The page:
I saw the light. Finally. Instead of drifting around aimlessly, I finally felt like we could see the lighthouse. Our little boat had direction. We could now navigate through the big waves and stormy seas because there was the light. Even though I knew the light was still far away, I could see it! And then our week exploded.

We met with countless doctors, kidney doctors, surgeons, infectious disease doctors. Beckett had a cat scan, more ultrasounds and he had an incredible amount of blood drawn. We knew that we would still need to meet with social workers, financial aid people, and our liver team for a day of education. Holly, our liver transplant coordinator, brought by an entire binder of information for us. In the meantime, we were trying to get Beckett’s ascites under control. They drained his belly twice. They left the drain in. We tried IV diuretics. We tried multiple new diuretics. He started getting fevers. He wasn’t eating much. But as stressed as I felt, I could still see that light. He was being listed. The end was coming. Eventually.

We solved some of the problems. The drain was taken out and the fevers went away. We started TPN (total parenteral nutrition) and lipids (fats) which is a boost of nutrients, proteins etc to give him the calories and nutrition he needs so that he starts gaining good weight. We started him on a blood pressure med and several new diuretics in “industrial sized doses”. And suddenly his belly stopped growing as quickly. We were finding answers. Because of the cat scan we found that his portal vein was not clotted but instead it is incredibly narrow causing the same effect.

“Because we have things under control and his vein is not clotted, we are going to hold off with the listing.”

Just like that the light was snuffed out. We were adrift in the ocean, being tossed about, lost. No direction. This has happened before. We find a solution. It works for a couple days and then we are right back in the hospital. I don’t think I can do this. There is no ending. Will we spend days in the hospital? Months? Years? How do I raise my children when we have no security? When our lives are constantly tossed to and fro?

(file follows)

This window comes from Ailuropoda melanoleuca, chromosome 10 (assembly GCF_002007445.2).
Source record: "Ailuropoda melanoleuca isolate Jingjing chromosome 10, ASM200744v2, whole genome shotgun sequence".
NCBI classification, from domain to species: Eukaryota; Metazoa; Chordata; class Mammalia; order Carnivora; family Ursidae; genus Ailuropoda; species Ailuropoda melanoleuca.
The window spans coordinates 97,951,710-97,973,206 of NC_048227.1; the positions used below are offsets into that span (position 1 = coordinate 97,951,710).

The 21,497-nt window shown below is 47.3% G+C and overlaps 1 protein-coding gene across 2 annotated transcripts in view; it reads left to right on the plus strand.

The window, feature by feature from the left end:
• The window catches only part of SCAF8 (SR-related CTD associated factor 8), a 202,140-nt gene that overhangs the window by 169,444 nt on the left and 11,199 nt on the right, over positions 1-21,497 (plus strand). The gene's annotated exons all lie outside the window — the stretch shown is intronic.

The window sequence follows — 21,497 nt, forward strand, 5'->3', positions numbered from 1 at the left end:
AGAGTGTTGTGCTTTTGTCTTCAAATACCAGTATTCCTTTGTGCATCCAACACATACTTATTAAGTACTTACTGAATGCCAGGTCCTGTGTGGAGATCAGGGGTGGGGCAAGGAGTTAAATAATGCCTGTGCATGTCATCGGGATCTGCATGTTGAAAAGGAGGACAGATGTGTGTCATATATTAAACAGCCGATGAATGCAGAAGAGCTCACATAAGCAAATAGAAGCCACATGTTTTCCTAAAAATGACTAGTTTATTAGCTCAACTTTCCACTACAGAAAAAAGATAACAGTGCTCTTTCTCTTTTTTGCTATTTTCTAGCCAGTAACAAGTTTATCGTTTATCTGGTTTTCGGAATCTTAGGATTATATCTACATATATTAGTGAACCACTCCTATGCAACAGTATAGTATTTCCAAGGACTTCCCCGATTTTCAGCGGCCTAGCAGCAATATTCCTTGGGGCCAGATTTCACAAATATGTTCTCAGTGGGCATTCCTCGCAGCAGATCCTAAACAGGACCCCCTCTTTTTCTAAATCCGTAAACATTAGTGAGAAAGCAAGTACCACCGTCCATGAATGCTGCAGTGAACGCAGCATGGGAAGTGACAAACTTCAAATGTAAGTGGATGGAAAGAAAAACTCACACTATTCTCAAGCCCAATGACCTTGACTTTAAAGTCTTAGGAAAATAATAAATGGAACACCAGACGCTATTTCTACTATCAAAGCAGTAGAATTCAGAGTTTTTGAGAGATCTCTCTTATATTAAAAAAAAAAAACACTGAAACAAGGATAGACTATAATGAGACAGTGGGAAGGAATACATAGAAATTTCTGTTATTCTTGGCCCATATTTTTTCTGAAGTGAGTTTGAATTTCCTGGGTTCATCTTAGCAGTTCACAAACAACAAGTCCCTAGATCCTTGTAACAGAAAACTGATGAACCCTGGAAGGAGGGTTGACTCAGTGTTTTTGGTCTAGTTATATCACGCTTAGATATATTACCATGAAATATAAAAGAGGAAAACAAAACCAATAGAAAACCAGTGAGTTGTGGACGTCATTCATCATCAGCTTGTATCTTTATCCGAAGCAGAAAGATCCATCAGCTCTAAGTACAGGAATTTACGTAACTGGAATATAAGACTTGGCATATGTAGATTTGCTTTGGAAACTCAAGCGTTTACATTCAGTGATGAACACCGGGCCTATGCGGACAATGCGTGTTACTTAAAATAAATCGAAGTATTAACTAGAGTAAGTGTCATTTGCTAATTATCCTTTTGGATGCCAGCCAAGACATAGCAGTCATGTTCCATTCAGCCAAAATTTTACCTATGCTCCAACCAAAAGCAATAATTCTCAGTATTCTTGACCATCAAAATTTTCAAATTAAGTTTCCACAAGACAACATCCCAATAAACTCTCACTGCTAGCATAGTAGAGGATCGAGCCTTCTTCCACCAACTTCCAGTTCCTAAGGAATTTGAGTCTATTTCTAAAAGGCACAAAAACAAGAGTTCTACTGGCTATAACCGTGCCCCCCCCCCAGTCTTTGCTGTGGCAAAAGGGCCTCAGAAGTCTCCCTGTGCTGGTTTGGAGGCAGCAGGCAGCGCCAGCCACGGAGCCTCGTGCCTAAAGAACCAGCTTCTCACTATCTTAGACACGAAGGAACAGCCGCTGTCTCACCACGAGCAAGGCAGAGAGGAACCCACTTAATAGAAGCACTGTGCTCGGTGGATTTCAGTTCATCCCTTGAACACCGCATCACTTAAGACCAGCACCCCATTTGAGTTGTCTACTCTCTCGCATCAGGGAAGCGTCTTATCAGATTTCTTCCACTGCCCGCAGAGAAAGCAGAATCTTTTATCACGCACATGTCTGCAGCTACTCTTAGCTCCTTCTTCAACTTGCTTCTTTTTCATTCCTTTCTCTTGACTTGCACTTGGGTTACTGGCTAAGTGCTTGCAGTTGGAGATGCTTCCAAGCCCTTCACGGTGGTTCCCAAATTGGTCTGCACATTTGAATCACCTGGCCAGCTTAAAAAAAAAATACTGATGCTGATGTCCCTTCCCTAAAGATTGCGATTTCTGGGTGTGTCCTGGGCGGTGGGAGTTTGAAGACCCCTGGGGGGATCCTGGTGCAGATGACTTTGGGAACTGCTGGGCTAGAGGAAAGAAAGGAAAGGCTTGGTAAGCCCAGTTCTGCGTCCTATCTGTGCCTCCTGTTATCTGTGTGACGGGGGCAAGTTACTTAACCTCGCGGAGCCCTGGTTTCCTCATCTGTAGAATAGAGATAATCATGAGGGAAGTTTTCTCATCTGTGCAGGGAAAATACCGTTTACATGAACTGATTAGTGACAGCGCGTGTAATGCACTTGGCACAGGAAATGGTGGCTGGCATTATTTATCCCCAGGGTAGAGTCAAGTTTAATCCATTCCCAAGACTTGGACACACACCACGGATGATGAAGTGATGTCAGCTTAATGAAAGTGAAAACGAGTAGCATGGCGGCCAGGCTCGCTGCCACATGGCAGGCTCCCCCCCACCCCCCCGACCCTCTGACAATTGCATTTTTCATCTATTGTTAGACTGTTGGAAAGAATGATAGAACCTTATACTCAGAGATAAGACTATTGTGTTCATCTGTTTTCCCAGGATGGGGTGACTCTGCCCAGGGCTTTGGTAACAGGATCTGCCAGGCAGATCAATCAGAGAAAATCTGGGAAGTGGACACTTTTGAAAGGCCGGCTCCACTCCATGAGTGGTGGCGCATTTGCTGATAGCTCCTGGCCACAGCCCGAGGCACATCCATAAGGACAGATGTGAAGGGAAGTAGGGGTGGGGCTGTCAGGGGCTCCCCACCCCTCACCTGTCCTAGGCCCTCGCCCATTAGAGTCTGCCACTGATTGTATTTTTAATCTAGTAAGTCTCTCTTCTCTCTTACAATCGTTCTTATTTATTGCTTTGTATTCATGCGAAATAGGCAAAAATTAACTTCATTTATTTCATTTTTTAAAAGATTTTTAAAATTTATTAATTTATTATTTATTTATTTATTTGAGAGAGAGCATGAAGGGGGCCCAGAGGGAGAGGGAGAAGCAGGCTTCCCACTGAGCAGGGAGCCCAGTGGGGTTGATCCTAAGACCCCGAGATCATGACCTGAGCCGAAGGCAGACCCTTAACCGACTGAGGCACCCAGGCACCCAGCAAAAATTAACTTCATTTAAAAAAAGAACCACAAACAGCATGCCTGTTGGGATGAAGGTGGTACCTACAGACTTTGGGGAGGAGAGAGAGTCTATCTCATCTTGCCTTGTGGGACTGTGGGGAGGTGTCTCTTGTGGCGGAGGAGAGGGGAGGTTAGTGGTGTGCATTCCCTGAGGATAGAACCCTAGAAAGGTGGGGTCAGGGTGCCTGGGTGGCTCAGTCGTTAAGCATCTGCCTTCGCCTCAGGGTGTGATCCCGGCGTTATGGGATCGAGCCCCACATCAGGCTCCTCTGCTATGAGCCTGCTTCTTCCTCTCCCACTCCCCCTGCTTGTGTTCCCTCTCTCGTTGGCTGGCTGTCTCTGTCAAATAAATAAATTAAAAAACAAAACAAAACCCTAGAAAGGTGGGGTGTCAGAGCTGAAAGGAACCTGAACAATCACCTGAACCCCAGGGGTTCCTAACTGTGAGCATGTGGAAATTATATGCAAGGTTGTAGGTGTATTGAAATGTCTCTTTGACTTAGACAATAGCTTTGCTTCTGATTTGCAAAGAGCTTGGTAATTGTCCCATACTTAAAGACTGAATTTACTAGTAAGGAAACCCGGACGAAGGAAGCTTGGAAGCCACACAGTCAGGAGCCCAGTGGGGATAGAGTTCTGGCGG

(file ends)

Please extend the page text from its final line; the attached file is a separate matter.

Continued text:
I was devastated. Don’t get me wrong. I was thrilled that he was doing well. But I have a hard time trusting that these solutions will work when they never have previously. It’s not that I want him to have a transplant at 6 months. I would love for him to be big and strong before he needs it. But I don’t know how to survive for a long time when we spend so much time in the hospital trying to get him to be ok and he’s not even listed. Mentally those hospital stays are easier when I know that transplant is coming. Now I just feel plunged into the darkness and the despair.

Then my baby boy laughed for the first time and a light appeared. He rolled over for the first time. Another light. His belly stayed small for 4 consecutive days. It did not slowly grow bigger, but it stayed small and soft. Light. We had friends and family reach out and bless our family. More lights. We came home and I watched my children together. Saying sweet things. Watched as Beckett couldn’t stop staring and touching Addie. Watched his smile. More lights appeared. In my mind I looked around and realized that I am in a dark field looking to the sky. And it is full of stars. As my world gets darker and scarier, more lights appear in my sky. Some are little, others are large. But they are my hope. That this will end. That things will get better and brighter.

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Life’s Battlefield

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I was given two weeks off by my employer for the holiday season. Due to Beckett’s health, I have spent three whole days outside of the hospital. The family/home situation has been a little tricky and so Kim has spent a majority of the hospital time at home with Adalyn and Raemee. It has been such a blessing for them to have their mother around. I think it has helped them feel ok about their brother being gone.

While being alone with Beckett I have experienced some of the best moments of my life. Quickly followed by some of the hardest. I have learned things about my son that I probably never would have paid much attention to. His development in some areas are prohibited and yet he is shining in others. He has found his imagehands and his mouth during these past two weeks. He keeps me on my toes as he grabs all the wires and tubes attached to his body. My favorite is when I put my face close to his, he will reach up from his hospital bed and start to run his fingers and palms over the skin of my face. He does it so gently, inspecting every little part of me, and then will occasionally stop at my nose and squeeze. It makes me laugh every time and turns my insides gooey. I love the feel of his soft skin and scrawny fingers as he explores my facial features.